The UHF RFID system in this study is deployed indoors for inventory-related applications. For this study, we primarily considered the passive RFID system. The Interrogator (“Reader”) communicated with one or more Tags by modulating a carrier using Phase Reversal Amplitude Shift Keying (PR-ASK), which itself used Pulse-Interval Encoding (PIE) with a reference time interval of 25ms. This implementation is as defined by the EPC Gen2 Air Interface Specification for a high-density multiple Interrogator environment.

The Interrogator both enables and communicates with the Tag using PR-ASK modulation. The Interrogator switches to continuous wave (CW) mode after its downlink information has been delivered. The carrier tone is then used by the Tag during the Tag-to-Interrogator communications period (i.e., the “Backscatter” communications).

To achieve the desired range, the effective radiated power (ERP) of the Interrogator signal can be quite high. The RFID system in this study delivered four watts (36 dBm) of output power with the help of a 6 dBi antenna. Additionally, it used a channel spacing of 500kHz, pseudo-randomly hopping over a minimum of 50 channels, and had a channel dwell-time approaching 400 ms, the maximum dwell-time allowed in the region.

The primary Tag sidebands were centered at 250kHz from the Interrogator CW frequency, as illustrated in Figure 3. The ERP of these sidebands is a function of incident energy. Typically these are much lower than the Interrogator signal power.

Figure 3: Passive RFID channel implementation

In the United States, passive RFID Interrogators are considered frequency-hopping devices, falling under the guidelines of CFR 47, Part 15.247[6]. Each single RFID Interrogator randomly hops among 50 channels. For the default 500kHz channel spacing, the RFID Interrogators used the spectrum from 902.75MHz to 927.25MHz, covering a frequency range of 24.5MHz. This allowed for a 750kHz guard-band at the band-edges.

Co-Existence of LoRaWAN and RFID

The Impact of RFID on LoRaWAN

A co-located RFID Interrogator emitting 4 W ERP and sharing the same space and frequency spectrum can impact the reception of LoRa packets under the following scenarios.

Co-channel Interference

As illustrated inFigure 4, the signal-to-interference-and-noise ratio (SINR) can be degraded when the RFID Interrogator carrier shares the same channel frequency as the LoRa signal. Typical LoRa-based chipset implementation requires -5 to -19.5 dB signal-to-interference ratio (SIR)[7]. When this occurs, filtering cannot be applied to increase the rejection of the interference.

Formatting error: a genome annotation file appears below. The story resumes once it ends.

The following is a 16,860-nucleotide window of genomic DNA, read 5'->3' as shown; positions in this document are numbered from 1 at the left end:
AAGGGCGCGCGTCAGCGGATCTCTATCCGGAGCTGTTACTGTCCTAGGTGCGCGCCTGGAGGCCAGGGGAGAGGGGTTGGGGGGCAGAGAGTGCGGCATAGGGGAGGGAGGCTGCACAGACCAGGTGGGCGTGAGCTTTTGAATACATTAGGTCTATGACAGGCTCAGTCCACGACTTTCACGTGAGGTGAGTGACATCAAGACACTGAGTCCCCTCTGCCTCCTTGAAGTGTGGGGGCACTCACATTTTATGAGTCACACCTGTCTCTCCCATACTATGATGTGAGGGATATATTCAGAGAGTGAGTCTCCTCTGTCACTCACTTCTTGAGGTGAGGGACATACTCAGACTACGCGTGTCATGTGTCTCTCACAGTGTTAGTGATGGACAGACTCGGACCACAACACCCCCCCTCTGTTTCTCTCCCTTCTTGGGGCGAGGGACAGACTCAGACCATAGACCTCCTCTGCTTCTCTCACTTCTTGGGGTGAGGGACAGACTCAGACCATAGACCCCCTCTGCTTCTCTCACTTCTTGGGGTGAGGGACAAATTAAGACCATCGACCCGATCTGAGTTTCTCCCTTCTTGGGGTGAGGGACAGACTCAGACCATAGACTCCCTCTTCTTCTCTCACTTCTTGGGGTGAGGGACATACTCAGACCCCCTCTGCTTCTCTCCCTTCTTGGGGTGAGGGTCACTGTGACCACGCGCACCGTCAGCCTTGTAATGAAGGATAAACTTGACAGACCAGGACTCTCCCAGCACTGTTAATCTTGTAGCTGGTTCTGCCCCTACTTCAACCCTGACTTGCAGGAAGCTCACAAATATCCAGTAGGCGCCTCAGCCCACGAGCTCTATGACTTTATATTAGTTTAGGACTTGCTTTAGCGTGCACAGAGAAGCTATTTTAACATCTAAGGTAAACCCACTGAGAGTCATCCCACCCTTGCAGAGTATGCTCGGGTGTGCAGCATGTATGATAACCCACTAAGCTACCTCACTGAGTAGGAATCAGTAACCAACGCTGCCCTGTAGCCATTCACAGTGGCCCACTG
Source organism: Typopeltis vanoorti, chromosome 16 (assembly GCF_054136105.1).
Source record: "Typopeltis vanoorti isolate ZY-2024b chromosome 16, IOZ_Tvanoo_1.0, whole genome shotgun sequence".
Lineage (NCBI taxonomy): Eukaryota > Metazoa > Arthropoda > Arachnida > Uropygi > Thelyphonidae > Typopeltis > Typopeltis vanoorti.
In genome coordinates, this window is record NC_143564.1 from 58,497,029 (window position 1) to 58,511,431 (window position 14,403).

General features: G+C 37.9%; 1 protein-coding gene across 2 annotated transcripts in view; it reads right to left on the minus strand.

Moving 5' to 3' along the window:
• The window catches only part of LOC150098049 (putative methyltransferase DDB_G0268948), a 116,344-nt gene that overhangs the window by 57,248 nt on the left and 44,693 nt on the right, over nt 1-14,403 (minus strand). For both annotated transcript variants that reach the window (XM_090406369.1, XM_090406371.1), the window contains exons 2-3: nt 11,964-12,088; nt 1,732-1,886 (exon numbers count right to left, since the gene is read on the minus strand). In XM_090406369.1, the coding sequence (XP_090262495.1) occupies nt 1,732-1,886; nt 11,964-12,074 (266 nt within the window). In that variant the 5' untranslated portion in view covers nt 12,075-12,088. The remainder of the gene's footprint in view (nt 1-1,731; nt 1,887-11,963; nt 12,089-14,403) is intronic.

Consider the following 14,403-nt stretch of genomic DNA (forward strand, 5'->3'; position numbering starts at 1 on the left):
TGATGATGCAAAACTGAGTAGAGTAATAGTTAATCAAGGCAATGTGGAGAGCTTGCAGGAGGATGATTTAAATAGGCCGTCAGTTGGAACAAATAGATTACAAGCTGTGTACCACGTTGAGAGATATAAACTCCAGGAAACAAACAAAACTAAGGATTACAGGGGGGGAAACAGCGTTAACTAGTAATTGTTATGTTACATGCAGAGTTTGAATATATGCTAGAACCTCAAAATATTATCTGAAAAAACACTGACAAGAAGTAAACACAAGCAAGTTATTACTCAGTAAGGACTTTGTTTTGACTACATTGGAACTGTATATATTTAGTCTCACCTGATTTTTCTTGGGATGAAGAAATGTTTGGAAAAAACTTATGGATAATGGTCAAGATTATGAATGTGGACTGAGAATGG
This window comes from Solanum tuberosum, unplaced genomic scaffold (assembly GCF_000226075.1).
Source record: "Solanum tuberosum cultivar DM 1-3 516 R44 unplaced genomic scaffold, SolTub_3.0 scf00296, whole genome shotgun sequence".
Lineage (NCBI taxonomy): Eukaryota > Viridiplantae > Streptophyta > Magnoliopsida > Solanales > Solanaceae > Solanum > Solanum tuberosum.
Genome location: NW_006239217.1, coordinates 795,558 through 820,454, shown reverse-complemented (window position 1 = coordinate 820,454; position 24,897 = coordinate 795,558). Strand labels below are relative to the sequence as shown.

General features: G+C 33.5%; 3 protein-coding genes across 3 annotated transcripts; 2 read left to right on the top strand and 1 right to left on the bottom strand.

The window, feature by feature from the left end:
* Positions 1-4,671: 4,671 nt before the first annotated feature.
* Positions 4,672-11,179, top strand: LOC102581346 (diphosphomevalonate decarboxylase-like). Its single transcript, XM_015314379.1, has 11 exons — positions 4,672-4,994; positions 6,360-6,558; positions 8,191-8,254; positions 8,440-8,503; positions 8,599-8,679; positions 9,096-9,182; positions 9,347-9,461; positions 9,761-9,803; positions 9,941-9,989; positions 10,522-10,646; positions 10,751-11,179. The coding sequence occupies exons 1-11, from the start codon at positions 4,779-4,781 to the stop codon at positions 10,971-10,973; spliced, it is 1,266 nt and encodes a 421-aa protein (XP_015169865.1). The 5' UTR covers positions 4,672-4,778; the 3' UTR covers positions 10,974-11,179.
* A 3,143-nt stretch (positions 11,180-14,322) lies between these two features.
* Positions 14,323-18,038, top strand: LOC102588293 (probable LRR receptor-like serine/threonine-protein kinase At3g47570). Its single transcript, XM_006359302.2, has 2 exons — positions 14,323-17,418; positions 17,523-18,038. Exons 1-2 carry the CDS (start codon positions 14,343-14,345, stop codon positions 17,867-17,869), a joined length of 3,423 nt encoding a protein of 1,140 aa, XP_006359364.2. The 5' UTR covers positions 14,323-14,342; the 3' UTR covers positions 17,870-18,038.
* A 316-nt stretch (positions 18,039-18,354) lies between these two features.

Figure 4: RFID Interrogator Co-channel with LoRa Carrier.

Adjacent-channel Interference

Figure 5: RFID Interrogator in adjacent channels of LoRa.

As illustrated in Figure 6, there can be interference when LoRa carriers are located between Interrogator signals. This situation can be due to power leakage from the RFID Interrogator into LoRa channels. In addition, the strong signal will also impact the AGC mechanism in the LoRa-based receiver. The Type A Reference Interval (Tari) in Figure 6 is 25 us in a dense Interrogator environment.

Figure 6: RFID Interrogator channel mask

Nonlinear Impairments (IM3, IM5)

The third- and fifth-order intermodulation products, due to nonlinearity of the front-end, could also cause an issue. As depicted in  Figure 7, the potential impact is considerable, given a large number of co-located interfering sources and the ERP of the interfering signal.

Figure 7: Co-Channel impairments of LoRa due to Interrogator IM3/IM5


The Impact of LoRaWAN on RFID

Given the relatively-low emitting power of LoRa-based end-devices and gateways, and the high density of RFID Interrogators, the impact of LoRaWAN transmissions on an RFID system is negligible.

Features for Better Coexistence

LoRaWAN Features

LoRaWAN includes features designed to be adaptive and to coexist with systems that generate frequency-selective interference, such as the UHF-RFID system.

  1. LoRa modulation provides strong co-channel and adjacent-channel rejection: As noted in the SX1262 datasheet, the co-channel rejection with a single carrier interference is 5-19 dB, depending on the spreading factor (SF), and the adjacent-channel rejection is 60-72 dB.